The UK’s fifth-biggest retail group sells 44,500 new and 39,000 used cars a year, turns over £1.65bn and makes a pre-tax profit of £26.3m. With a market capitalisation of £319m, Lookers has enjoyed a buoyant share price over the past 18 months.
Bullish statements made by the board about their growth plans during the Pendragon saga helped. And they’ve kept their word, adding 27 franchised outlets over the past 12 months and negotiating for more.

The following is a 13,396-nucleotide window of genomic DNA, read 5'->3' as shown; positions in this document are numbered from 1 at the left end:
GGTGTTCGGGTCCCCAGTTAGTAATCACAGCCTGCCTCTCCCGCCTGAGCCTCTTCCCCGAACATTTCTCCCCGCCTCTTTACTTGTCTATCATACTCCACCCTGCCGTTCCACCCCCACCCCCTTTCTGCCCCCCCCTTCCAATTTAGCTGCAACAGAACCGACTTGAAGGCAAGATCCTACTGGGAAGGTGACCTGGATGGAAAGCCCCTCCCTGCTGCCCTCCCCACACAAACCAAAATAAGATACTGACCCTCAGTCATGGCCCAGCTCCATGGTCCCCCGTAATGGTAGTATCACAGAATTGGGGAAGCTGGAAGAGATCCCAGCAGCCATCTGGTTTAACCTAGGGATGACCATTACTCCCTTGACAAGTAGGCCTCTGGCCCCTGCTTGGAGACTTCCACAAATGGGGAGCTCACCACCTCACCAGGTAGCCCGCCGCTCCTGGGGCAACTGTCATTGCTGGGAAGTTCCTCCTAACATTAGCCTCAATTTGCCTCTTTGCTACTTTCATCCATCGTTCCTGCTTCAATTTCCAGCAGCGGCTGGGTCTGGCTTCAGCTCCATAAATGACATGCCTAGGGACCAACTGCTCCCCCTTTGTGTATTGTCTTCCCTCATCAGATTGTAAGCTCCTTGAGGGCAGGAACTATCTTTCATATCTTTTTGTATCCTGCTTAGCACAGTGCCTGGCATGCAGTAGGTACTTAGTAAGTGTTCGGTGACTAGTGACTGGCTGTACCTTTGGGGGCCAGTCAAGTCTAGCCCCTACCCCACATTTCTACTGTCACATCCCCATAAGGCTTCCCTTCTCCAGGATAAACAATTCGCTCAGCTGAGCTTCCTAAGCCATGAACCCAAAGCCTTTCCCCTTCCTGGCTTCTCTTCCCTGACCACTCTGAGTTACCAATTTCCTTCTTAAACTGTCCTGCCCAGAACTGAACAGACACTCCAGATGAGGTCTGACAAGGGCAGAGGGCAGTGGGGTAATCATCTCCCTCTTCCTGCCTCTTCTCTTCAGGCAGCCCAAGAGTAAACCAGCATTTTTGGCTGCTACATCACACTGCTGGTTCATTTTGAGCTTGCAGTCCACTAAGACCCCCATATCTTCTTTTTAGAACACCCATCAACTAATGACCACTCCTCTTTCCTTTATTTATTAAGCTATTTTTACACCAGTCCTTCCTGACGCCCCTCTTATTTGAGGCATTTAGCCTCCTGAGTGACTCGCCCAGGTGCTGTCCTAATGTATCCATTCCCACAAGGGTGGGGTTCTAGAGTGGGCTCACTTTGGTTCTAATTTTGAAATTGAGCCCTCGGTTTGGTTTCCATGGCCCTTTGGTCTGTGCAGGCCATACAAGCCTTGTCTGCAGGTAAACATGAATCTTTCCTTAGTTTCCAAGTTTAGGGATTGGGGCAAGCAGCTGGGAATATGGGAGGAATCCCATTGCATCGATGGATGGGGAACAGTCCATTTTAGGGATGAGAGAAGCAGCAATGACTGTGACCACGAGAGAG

Key to Lookers’ success is its family culture, and the rudiments can be traced to the acquisition in 1996 of the Charles Hurst business in Northern Ireland. Two Charles Hurst executives joined the Lookers board and both have been in charge of the whole group: first Fred Maguire; now Ken Surgenor.
They have sprinkled the Charles Hurst magic – autonomy, tight back-office controls, franchise focus, regionalisation, staff drive – on the rest of the Lookers business. But it remains the performance of Charles Hurst, particularly its 20-acre site on Boucher Road in Belfast, that is fundamental to the group’s success.